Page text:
I have been married almost four years now. For the most part, my relationship with my husband, Matt, who happens to be a matchmaker and dating coach, has pretty much been "in the public eye" in terms of our views regarding dating, marriage, love, how men think and how to handle a breakup. We have written books, appeared on television and given lots of advice. But perhaps the one area that we haven't had too much experience in dealing with: starting a family. Until recently that is.
In early August, a life-sized picture of me graced the front of the New York Post's Pulse section with an article titled, "We Say No To Babies and Yes To NYC: More City Women Are Taking A Pass On The Mommy Path." To be clear, I haven't said no to babies, I just haven't said yes. But, the article, the comments that followed and the time since have been filled with a conversation in our home that we had brushed aside perhaps once too often: will just the two of us be enough?
The good news is, apparently we are not alone in our procreative uncertainty. The article quotes a study by the Pew Research Center in 2008, stating the number of women between 40 and 44 who've never given birth has increased by 80 percent since 1976. What it does not state is why. There are so many reasons why women don't have children, whether they are like me and have just not figured it out yet, or they cannot have children or they have not met the right partner. Finally, there is the group who just doesn't want kids. Is A Woman Selfish For Not Wanting Kids?
So, to baby or not to baby, that is the question we are now facing. And, perhaps like so many other couples, it's not an easy one. Our couple friends are split down the middle; half have children and the other half are dealing with the same questions we tackle: Should we? When should we? How many should we? What should we do if we can't? Should we tonight? And it's not just Matt and I who are wondering what we're going to do on the kid issue. Family and friends-mostly friends-bombard us with questions about it, too, which seem to up the pressure. Why Couples May Not Want To Answer Your Babymaking Questions
My husband and I came to relationship the same way: we both always assumed we would have a child, we just didn't know when. Like so many, we thought first comes love, then comes marriage, then comes the baby in the baby carriage. But, it's been almost four years and the conversation hasn't progressed much further along, until we were both staring at my picture in the paper last week with a caption that read, Tamsen Fadal, 40, is one of a growing number of NYC women-who include TV host Rachel Ray-who are prioritizing their fabulous lifestyles over having kids. Now we are talking.
Both of our mothers died of cancer at very young ages, and that is always something we bring up in the conversation. My mother died of breast cancer. She was a great mother. It was what she lived for. But, after she died, I was always very scared to love that much again. And so, the idea of a child was never at the forefront of my mind. I put my career there once I got out of school and never gave it much thought-until now.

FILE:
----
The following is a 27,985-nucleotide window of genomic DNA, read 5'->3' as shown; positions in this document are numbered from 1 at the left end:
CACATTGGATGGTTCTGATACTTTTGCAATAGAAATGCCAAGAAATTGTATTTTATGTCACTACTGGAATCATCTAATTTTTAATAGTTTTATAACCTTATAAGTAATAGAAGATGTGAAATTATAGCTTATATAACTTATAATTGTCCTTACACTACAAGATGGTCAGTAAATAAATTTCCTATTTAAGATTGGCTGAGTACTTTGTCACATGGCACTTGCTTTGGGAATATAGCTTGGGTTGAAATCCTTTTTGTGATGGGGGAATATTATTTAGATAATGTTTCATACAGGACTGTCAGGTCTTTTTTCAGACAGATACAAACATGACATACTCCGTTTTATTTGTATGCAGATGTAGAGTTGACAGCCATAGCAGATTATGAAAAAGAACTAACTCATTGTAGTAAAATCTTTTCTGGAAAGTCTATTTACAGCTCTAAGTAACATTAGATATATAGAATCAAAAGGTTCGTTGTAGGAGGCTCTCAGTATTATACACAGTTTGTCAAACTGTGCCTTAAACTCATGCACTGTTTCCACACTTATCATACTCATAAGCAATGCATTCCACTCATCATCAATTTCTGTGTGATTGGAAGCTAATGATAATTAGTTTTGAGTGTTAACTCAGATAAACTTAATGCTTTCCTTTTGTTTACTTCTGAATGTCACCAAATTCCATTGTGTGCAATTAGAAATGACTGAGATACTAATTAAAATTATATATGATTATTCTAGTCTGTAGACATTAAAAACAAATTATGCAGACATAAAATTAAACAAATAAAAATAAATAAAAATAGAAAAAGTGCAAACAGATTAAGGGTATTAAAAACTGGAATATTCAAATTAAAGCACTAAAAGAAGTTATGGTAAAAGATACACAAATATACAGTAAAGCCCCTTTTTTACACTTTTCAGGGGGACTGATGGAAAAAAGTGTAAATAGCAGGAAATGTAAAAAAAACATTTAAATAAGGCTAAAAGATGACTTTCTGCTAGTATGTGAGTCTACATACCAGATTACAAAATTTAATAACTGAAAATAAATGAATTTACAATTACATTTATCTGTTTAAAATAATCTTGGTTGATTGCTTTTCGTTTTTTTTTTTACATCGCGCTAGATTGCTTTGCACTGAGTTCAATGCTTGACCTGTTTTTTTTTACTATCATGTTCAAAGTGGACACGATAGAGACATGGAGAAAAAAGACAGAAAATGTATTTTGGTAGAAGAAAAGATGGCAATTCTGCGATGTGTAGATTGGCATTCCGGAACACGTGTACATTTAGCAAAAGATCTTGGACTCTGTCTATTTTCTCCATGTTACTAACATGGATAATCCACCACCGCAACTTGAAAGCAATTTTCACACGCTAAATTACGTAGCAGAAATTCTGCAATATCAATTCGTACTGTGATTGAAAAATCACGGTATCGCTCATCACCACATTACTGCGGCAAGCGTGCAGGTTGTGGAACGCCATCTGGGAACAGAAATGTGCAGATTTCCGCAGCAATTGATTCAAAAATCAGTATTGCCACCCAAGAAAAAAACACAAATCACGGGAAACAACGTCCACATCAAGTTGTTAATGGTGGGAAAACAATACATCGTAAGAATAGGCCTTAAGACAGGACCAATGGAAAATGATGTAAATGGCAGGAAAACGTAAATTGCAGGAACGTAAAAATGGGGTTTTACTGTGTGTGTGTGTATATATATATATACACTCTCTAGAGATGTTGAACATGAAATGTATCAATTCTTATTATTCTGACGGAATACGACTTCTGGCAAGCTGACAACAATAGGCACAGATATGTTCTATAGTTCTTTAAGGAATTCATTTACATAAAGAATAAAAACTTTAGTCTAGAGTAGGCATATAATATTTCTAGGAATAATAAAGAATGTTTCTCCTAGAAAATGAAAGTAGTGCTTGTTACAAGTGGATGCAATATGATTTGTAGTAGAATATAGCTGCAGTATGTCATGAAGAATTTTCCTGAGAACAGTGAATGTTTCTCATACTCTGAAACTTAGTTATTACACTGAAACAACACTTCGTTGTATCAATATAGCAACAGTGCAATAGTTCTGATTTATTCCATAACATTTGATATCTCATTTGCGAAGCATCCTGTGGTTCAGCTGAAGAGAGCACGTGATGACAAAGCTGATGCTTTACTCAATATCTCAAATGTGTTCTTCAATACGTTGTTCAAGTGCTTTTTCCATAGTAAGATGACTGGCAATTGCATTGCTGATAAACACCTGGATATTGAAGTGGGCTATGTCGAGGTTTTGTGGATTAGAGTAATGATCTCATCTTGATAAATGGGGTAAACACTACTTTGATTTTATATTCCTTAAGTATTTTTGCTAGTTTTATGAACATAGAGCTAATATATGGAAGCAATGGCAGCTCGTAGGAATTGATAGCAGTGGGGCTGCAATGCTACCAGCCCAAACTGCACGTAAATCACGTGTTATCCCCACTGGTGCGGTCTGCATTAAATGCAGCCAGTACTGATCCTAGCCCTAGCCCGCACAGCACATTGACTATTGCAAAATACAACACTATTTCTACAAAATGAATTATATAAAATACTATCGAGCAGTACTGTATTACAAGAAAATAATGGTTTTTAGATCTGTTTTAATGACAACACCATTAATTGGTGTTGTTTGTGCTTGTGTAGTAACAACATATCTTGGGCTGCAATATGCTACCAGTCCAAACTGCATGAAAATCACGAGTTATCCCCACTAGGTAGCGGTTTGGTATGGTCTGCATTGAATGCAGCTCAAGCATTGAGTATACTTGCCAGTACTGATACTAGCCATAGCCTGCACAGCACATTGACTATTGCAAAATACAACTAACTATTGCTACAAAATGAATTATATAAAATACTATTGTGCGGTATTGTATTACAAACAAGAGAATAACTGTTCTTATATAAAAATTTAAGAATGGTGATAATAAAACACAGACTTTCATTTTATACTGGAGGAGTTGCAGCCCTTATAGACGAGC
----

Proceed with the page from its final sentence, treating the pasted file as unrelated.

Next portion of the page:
We've had the Baby Talk countless times in the past, but without any true resolution. I can't compare it to any other conversation we have had, in terms of seriousness (though it's always been a discussion, never an argument-not even close to one, actually). Even when we talked about marriage years ago, that conversation paled in comparison. This one involves many factors, so much to take into consideration and for both of us, it's important for it to be the right time. Though, all moms tell me, there never is a right time. Our Children Don't Make Me Happy
We take everything into account: careers, money, family around to help and, of course, health. At 40 and 44, we are now faced with the reality that it could be very difficult for us to even have a baby. But, still, we are weighing the pros and concerns (we don't see them as "cons"). Concerns such as: do we want children at a late age? Will be we good parents? Is New York City going to be a good place to raise them? Can we afford to raise them in New York City? And finally, the question that brings us full circle: when?
Bottom line: I have not said no to babies and yes to a fabulous life. Those two things can happen at the same time. I have said yes to allowing myself to take the time to make a decision that is right for me. Matt and I are being realistic about the fact that I don't have forever to make the decision, and that we may not be able to have children at all. Mostly, I am thankful for the fact we are on the same page, and that with or without kids, it's going to be OK.
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